NFIB, Chamber Say Grandfathering Rule Is Not Supported By Reform Law

Posted: August 17, 2010

Key employer groups say HHS went beyond its statutory authority in issuing rules setting criteria for revoking a plan’s grandfathered status under the health reform law. Both the National Federation of Independent Business and the U.S. Chamber of Commerce suggested the rules may lack legal standing, and NFIB also said the department based its criteria on “sweeping and invidious generalizations” about policyholders.

Employers, and NFIB in particular, have been critical of the interim final rule on grandfathering since it was released in June. But in comments on the regulation, which were submitted to HHS on Monday, they also raised questions about the regulation’s legitimacy, saying it was not directly called for under the health reform law and casting it as something of a power grab by the executive branch. NFIB and the Commerce noted in their respective comments that the section of the law dealing with grandfathered plans does not mention the loss of grandfathered status.

The reform statute “certainly does not appear to give anyone the authority to take statutory status as a grandfathered health plan away after the fact,” NFIB said in its comments. HHS acknowledged as much in the interim final rule, stating in the regulation’s preamble that “the statute does not, however, address at what point changes to a group health plan or health insurance coverage in which an individual was enrolled on March 23, 2010 are significant enough to cause the plan or health insurance coverage to cease to be a grandfathered health plan, leaving that question to be addressed by regulatory guidance.”

NFIB strongly protested HHS’ framing of the grandfathering issue as a “question,” arguing that the statute clearly did not intend for grandfathered plans to lose their exemption from certain reform provisions. The small-business group also strongly criticized HHS’ statements that the rule balances the competing goals of preserving consumers’ ability to keep their plans and improving the quality of health coverage. Citing language in which HHS said inertia and status quo bias can prevent consumers from making economically sound decisions, NFIB charged that the regulation does not aim to preserve consumers’ choices, but rather to limit them.

“The Department’s analysis depends on a very unflattering generalization about consumers’ motivation, ability and confidence to make their own choices wisely,” the comments state. “NFIB does not share the pessimistic view reflected in the broad stereotype of the American consumer on which the Departments chose to rely. Moreover, NFIB does not believe that sweeping and invidious generalizations of this type should have any role to play in formulating regulations under the Act.”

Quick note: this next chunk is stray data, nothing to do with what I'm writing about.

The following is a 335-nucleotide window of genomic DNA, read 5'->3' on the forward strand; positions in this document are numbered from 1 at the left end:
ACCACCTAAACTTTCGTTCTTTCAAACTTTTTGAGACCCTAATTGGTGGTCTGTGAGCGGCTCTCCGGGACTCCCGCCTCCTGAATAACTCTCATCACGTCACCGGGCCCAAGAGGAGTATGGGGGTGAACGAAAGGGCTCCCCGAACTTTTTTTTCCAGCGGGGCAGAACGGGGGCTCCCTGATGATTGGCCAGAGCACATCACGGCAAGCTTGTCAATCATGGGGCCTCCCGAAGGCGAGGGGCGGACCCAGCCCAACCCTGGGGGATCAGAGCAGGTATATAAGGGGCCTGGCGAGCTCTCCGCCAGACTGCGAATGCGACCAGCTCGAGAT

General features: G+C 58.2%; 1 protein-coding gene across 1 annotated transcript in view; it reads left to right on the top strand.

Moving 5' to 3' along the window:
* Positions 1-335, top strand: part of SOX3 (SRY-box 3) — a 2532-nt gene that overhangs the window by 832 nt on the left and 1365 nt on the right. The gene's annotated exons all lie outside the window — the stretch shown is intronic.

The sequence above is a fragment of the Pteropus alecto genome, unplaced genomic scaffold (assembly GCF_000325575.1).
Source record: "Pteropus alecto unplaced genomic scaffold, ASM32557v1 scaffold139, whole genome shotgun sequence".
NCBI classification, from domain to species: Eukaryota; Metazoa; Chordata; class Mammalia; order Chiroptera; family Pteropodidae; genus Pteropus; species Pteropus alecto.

HHS released the interim final rule in conjunction with the Treasury and Labor departments. HHS did not respond to a request for comment about NFIB’s submission.

The Chamber made a similar argument about HHS and the reform statute. Katie Mahoney, the Chamber’s director for health care regulations, said businesses “certainly believe the regulations exceed the statutory language,” pointing specifically to the fact that the law itself does not mention the loss of grandfathered status. And the Chamber’s comments note that the House reform bill included stronger limits on grandfathering, adding that Congress has historically specified when it intends for a grandfathering provision to expire.

Employer groups also took issue with the specific limits HHS has proposed on changes to grandfathered plans. They say the constraints are inconsistent with a policy that’s actually designed to let people keep the plans they have, and some industry stakeholders have suggested that the rule was written to help push employer plans into the post-reform marketplace.

Also, the Chamber and NFIB both echoed concerns that the insurance industry has raised about the formula for determining acceptable increases in cost-sharing. The regulation limits increases in fixed cost-sharing other than co-pays to the rate of medical inflation plus 15 percentage points. It caps co-pay increases at the greater of medical inflation plus 15 percentage points or $5, adjusted for medical inflation. But the Chamber said the medical inflation rate does not capture important cost drivers such as utilization.

Similarly, the Chamber said the interim final rule would wrongly apply a “snapshot” approach to cost-sharing increases by measuring them against costs at the time of enactment — March 23, 2010. “Changes in cost-sharing must be evaluated on a multi-year basis, looking at average annual percentage changes over a number of years, to take into account the manner in which plans have typically changed over time,” the Chamber argued.

Broadly, business groups are concerned that the regulations are too restrictive and would cause a large number of plans to give up their grandfathered status. HHS estimated in the interim final rule that as many as 69 percent of U.S. employees are covered by a plan that could lose its exemption under the new rules, but consumer advocates say many complaints about that number miss the point of the regulation: The goal is to ensure that people who like what they have can keep it, advocates argue, so plans that change significantly aren’t entitled to the same protection. — Sam Baker ( 

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